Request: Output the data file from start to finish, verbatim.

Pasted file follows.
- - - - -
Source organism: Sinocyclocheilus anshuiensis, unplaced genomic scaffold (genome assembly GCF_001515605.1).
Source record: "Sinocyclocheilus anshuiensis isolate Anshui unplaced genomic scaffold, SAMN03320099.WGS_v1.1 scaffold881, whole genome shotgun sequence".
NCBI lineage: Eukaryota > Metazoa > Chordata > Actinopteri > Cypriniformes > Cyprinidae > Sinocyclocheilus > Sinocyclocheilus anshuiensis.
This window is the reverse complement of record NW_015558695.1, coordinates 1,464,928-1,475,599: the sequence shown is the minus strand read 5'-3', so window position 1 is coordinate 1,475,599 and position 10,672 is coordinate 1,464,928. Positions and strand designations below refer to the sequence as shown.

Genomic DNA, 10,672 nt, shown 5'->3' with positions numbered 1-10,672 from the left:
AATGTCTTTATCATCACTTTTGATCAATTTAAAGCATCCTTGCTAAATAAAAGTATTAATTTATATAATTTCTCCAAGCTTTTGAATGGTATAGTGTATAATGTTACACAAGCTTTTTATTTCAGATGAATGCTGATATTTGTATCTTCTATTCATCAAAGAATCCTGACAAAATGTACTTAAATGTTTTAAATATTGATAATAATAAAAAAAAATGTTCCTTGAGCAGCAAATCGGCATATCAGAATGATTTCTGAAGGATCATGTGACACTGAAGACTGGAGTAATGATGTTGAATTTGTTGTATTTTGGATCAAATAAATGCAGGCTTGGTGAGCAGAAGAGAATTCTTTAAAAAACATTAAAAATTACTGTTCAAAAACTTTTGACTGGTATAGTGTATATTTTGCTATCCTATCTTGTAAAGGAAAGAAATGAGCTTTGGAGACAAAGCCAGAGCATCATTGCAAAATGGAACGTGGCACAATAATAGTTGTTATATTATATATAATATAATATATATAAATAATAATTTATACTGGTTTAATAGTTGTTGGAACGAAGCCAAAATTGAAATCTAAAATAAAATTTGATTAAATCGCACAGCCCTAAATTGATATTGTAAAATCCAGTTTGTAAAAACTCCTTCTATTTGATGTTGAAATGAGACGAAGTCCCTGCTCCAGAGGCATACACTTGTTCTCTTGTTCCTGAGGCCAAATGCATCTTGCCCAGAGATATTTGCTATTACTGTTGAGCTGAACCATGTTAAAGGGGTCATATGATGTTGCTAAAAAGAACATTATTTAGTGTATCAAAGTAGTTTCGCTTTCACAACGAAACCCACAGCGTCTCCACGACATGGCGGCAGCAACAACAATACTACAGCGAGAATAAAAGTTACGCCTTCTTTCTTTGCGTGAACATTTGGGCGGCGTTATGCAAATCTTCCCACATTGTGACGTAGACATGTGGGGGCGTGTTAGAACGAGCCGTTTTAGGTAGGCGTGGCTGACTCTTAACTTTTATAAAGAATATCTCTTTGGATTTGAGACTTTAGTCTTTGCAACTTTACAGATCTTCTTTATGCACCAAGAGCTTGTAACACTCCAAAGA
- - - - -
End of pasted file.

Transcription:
Source organism: Sinocyclocheilus anshuiensis, unplaced genomic scaffold (genome assembly GCF_001515605.1).
Source record: "Sinocyclocheilus anshuiensis isolate Anshui unplaced genomic scaffold, SAMN03320099.WGS_v1.1 scaffold881, whole genome shotgun sequence".
NCBI lineage: Eukaryota > Metazoa > Chordata > Actinopteri > Cypriniformes > Cyprinidae > Sinocyclocheilus > Sinocyclocheilus anshuiensis.
This window is the reverse complement of record NW_015558695.1, coordinates 1,464,928-1,475,599: the sequence shown is the minus strand read 5'-3', so window position 1 is coordinate 1,475,599 and position 10,672 is coordinate 1,464,928. Positions and strand designations below refer to the sequence as shown.

Genomic DNA, 10,672 nt, shown 5'->3' with positions numbered 1-10,672 from the left:
AATGTCTTTATCATCACTTTTGATCAATTTAAAGCATCCTTGCTAAATAAAAGTATTAATTTATATAATTTCTCCAAGCTTTTGAATGGTATAGTGTATAATGTTACACAAGCTTTTTATTTCAGATGAATGCTGATATTTGTATCTTCTATTCATCAAAGAATCCTGACAAAATGTACTTAAATGTTTTAAATATTGATAATAATAAAAAAAAATGTTCCTTGAGCAGCAAATCGGCATATCAGAATGATTTCTGAAGGATCATGTGACACTGAAGACTGGAGTAATGATGTTGAATTTGTTGTATTTTGGATCAAATAAATGCAGGCTTGGTGAGCAGAAGAGAATTCTTTAAAAAACATTAAAAATTACTGTTCAAAAACTTTTGACTGGTATAGTGTATATTTTGCTATCCTATCTTGTAAAGGAAAGAAATGAGCTTTGGAGACAAAGCCAGAGCATCATTGCAAAATGGAACGTGGCACAATAATAGTTGTTATATTATATATAATATAATATATATAAATAATAATTTATACTGGTTTAATAGTTGTTGGAACGAAGCCAAAATTGAAATCTAAAATAAAATTTGATTAAATCGCACAGCCCTAAATTGATATTGTAAAATCCAGTTTGTAAAAACTCCTTCTATTTGATGTTGAAATGAGACGAAGTCCCTGCTCCAGAGGCATACACTTGTTCTCTTGTTCCTGAGGCCAAATGCATCTTGCCCAGAGATATTTGCTATTACTGTTGAGCTGAACCATGTTAAAGGGGTCATATGATGTTGCTAAAAAGAACATTATTTAGTGTATCAAAGTAGTTTCGCTTTCACAACGAAACCCACAGCGTCTCCACGACATGGCGGCAGCAACAACAATACTACAGCGAGAATAAAAGTTACGCCTTCTTTCTTTGCGTGAACATTTGGGCGGCGTTATGCAAATCTTCCCACATTGTGACGTAGACATGTGGGGGCGTGTTAGAACGAGCCGTTTTAGGTAGGCGTGGCTGACTCTTAACTTTTATAAAGAATATCTCTTTGGATTTGAGACTTTAGTCTTTGCAACTTTACAGATCTTCTTTATGCACCAAGAGCTTGTAACACTCCAAAGA